DCSS touts education gains

DCSS touts education gains

ALBANY, GA (WALB) - The Dougherty County School System issued a release Tuesday, citing improvement on new state College and Career Ready Performance Index, also known as the CCRPI.

DCSS says that since new accountability measures were put in place by the State of Georgia in 2012, the Dougherty County School System has achieved a 6.8 point gain, as reported in today's release of the College and Career Readiness Performance Index (CCRPI).

Statewide, Georgia's school system was down, according to the state superintendent's office. Elementary schools saw a five point decrease in scores from 77.8 to 72.6 (-5.2), middle schools saw a one-year decrease in scores from 74.6 to 73.2 (-1.4) and high schools saw a one-year decrease in scores from 71.8 to 68.4 (-3.4).

Dougherty County schools increased from 60.2 in 2012 to 67 this year. CCRPI is a comprehensive school improvement, accountability, and communication platform for all educational stakeholders that will promote college and career readiness for all Georgia public school students.

















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“We are definitely closing the gap,” said Dr. Ufot Inyang, associate superintendent for academic services. “We have put new procedures and protocols in place, raised expectations, demanded accountability and the results of that work is beginning to show returns. Some of these initiatives are increasing learning time, data-driven planning and instruction, timely interventions for struggling learners, creating flexible learning plans for students, monitoring high school cohorts and tracking students more closely toward on-time graduation, ongoing professional development for teachers to enhance effectiveness among others.”

The schools showing the greatest gains in overall scores are Lamar Reese Elementary Magnet School with a 19.8 point increase and Martin Luther King, Jr. Elementary School that posted a 19.6 point improvement from the previous year. Lincoln Elementary Magnet School earned an increase of 11.5 points. Jackson Heights Elementary, Lincoln Elementary Magnet and Martin Luther King, Jr. Elementary Schools exceeded growth targets in science. Martin Luther King, Jr. also exceeded in social studies.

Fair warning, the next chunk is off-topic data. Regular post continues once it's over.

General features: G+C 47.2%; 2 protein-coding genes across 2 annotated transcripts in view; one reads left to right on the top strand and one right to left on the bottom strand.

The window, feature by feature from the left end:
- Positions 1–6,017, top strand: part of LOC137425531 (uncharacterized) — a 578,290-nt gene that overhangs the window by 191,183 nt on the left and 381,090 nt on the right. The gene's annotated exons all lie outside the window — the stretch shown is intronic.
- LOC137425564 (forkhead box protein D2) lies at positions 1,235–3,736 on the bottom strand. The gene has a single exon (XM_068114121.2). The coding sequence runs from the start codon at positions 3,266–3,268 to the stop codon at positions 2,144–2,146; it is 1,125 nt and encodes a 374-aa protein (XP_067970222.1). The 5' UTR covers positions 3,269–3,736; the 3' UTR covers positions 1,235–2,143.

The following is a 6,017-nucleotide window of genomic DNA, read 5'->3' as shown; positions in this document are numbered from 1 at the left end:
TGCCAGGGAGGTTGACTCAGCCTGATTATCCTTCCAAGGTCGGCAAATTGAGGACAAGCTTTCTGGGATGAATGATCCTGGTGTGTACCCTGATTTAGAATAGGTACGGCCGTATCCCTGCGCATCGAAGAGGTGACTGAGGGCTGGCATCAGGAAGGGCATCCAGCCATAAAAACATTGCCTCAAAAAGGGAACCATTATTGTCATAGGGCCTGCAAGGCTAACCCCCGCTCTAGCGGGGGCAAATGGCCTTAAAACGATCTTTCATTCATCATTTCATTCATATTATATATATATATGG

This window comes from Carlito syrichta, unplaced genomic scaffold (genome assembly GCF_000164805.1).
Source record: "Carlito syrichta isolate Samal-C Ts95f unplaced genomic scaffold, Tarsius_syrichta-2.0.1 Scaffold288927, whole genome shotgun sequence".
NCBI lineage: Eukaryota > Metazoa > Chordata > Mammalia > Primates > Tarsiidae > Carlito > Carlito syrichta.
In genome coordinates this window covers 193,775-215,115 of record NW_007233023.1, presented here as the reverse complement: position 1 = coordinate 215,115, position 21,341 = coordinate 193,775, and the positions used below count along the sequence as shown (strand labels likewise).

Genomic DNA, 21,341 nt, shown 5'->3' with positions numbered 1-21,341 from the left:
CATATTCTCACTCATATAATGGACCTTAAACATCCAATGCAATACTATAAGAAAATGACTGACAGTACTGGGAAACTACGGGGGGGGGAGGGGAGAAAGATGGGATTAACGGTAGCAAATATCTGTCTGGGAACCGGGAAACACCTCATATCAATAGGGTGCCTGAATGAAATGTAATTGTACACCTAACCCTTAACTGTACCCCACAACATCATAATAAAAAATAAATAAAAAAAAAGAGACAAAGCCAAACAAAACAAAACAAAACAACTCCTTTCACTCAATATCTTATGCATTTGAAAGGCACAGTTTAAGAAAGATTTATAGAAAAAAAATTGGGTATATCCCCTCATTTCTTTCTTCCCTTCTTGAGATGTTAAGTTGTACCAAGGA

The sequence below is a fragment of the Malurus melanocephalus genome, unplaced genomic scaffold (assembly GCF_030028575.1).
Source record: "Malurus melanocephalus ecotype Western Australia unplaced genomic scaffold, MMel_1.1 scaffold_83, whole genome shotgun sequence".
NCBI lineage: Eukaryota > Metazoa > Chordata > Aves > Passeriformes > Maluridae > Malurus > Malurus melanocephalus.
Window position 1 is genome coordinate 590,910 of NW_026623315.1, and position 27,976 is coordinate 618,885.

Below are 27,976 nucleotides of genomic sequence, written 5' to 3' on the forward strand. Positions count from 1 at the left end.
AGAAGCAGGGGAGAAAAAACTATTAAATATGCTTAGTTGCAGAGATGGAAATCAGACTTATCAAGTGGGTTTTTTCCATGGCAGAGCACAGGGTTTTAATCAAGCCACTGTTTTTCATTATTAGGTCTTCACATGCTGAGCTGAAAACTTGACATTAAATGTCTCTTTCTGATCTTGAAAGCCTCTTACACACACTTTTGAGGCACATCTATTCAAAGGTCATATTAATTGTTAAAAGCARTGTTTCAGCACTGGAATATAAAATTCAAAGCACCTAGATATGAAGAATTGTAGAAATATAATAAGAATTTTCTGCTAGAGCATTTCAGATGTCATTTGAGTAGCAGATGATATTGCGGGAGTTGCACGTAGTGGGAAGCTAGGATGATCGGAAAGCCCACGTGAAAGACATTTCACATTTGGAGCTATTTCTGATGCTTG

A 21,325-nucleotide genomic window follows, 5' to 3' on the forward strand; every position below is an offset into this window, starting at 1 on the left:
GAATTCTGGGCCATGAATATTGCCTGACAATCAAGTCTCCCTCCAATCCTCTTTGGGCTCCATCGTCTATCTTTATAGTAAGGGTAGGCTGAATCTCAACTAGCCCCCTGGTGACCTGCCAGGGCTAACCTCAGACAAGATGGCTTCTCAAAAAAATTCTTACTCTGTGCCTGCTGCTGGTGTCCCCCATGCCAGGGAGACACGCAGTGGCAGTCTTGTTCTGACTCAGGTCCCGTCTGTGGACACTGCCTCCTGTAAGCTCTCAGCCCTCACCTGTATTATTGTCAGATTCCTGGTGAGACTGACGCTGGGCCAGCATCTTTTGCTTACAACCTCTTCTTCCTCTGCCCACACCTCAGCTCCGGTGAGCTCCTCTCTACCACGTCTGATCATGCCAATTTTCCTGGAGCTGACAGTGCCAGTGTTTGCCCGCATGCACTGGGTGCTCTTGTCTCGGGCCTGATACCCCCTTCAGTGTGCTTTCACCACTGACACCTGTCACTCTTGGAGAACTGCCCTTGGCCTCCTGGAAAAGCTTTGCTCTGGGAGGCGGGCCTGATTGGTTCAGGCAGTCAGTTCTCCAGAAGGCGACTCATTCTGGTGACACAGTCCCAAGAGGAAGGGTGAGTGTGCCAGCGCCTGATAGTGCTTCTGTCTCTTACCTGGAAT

Merry Acres Middle and Robert A. Cross Middle Magnet exceeded growth targets in social studies and Robert A. Cross exceeded the target in reading. Albany High School exceeded growth target in economics. The middle school highlight came from the Robert A. Cross Middle Magnet School, posting a 9.6 point gain to a CCRPI overall rating of 98.6 (on a 100 point scale). System elementary and middle schools met growth targets for every subject area offered. The high schools met growth targets for six of the eight subject areas.

"We have scores that we are working hard to improve,” said Inyang. "Our high schools will receive higher marks as we improve our graduation rates. We are addressing ways to achieve that improvement within our district and through collaborative work with the county's colleges and university. In spite of the progress, the system showed one-year decreases in CCRPI scores in one high school, one middle and four elementary schools."

According to Inyang, the key indicators that influence the overall scores are results from standardized state assessments, predictors for on-time graduation (a computation of numbers of students passing classes and exams and the percentage of those that are exceeding the state standards), and the Student Growth Measure (SGM). This new measure tracks a student's achievement level in relation to the progress made compared to other students across the state who tested at similar levels last year.

"These accountability measures are quite complex, but they allow for the consideration of several variables in addition to standardized test scores to measure student and school performance,” said Inyang. “We agree with our state leadership that the additional variables make the measures more useful and relevant for all stakeholders and more meaningful for use in achieving higher teaching and learning performance.”

Dr. David Mosely, superintendent, has high expectations for continuing improvement. “We have put good leaders in place and it is their responsibility to make sure we have good instruction in every classroom,” said Mosely. “We are doing all we can to support good instruction and to supply good direction."
Here are statistics provided by the state-
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